Afghanistan Election Data

Open Data

Map Tiles for OpenLayers, Google Maps, & Maps on a Stick

These custom map tiles for Afghanistan provide the basis for a visually rich online map browsing experience with the ability to zoom and pan maps. Additional data can be displayed over tiles, like is done elsewhere on this site. The map tiles below are provided free for use on other websites. Citations for data are included with each tileset, and documentation for using map tiles on your website are available here.

Baselayers

This is an Afghanistan tileset featuring a light grey hillshade background, international borders, provincial and district borders of Afghanistan, roads, and labels in English for countries, provinces, and district centers.

Features & Data source overview

National-level borders for surrounding countries are from Natural Earth. The border for Afghanistan itself is from AGCHO.

Country labels for Afghanistan and its surrounding countries are a custom data set created by Development Seed based on data from Wikipedia.

Provinces & districts of Afghanistan are from AGCHO, as are the district administrative centers.

Roads of Afghanistan, rendered as orange lines, are from AGCHO and included as a general illustration of the nation's major infrastructure (not for navigational purposes). The map also includes airports and airfields provided by iMMAP

Hillshades are rendered from CGIAR's SRTM digital elevation model dataset. Elevation contour lines which appear at higher zoomlevels were also generated from this source.

Water bodies, including oceans, are from OpenStreetMap. Additional lakes, as well as rivers and streams are included from AGCHO.

This is an Afghanistan tileset, featuring a light grey hillshaded background, international borders, provincial and district borders of Afghanistan, roads, and labels in Dari for countries, provinces, and district centers.

Features & Data source overview

National-level borders for surrounding countries are from Natural Earth. The border for Afghanistan itself is from AGCHO.

Country labels for Afghanistan and its surrounding countries are a custom data set created by Development Seed based on data from Wikipedia.

Provinces & districts of Afghanistan are from AGCHO, as are the district administrative centers.

Roads of Afghanistan, rendered as orange lines, are from AGCHO and included as a general illustration of the nation's major infrastructure (not for navigational purposes). The map also includes airports and airfields provided by iMMAP.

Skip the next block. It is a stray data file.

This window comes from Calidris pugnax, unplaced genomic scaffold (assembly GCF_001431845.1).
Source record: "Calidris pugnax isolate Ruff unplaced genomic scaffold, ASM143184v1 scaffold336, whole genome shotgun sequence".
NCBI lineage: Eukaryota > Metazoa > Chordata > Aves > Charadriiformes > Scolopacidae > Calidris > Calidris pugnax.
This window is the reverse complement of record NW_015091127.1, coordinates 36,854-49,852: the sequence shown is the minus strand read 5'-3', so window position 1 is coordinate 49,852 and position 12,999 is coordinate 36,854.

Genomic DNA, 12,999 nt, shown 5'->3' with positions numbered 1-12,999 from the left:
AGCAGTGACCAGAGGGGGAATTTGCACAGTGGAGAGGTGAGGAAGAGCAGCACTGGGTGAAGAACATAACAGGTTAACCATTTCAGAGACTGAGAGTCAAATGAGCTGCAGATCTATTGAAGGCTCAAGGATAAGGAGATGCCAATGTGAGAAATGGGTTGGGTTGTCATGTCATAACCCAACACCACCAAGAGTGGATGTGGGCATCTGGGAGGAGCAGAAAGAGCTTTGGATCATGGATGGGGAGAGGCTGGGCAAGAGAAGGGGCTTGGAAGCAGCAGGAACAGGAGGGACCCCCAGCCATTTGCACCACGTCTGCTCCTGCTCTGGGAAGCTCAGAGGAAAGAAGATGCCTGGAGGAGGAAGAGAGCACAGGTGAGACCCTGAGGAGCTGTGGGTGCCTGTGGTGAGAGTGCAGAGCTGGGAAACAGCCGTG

Hillshades are rendered from CGIAR's SRTM digital elevation model dataset. Elevation contour lines which appear at higher zoomlevels were also generated from this source.

Water bodies, including oceans, are from OpenStreetMap. Additional lakes, as well as rivers and streams are included from AGCHO.

This is an Afghanistan tileset, featuring a colored background based on landcover, international borders, provincial and district borders of Afghanistan, roads, and labels in English for countries, provinces, and district centers.

Features & Data source overview

National-level borders for surrounding countries are from Natural Earth. The border for Afghanistan itself is from AGCHO.

Country labels for Afghanistan and its surrounding countries are a custom data set created by Development Seed based on data from Wikipedia.

Provinces & districts of Afghanistan are from AGCHO, as are the district administrative centers.

Roads of Afghanistan, rendered as orange lines, are from AGCHO and included as a general illustration of the nation's major infrastructure (not for navigational purposes). The map also includes airports and airfields provided by iMMAP

Elevation contour lines which appear at higher zoomlevels were generated from CGIAR's SRTM digital elevation model dataset..

Landcover information is provided by AIMS, and illustrates 8 general types of land: settlements, agriculture, forest, marsh, field, sand/rock, sand dunes, and permanent snow.

Water bodies, including oceans, are from OpenStreetMap. Additional lakes, as well as rivers and streams are included from AGCHO.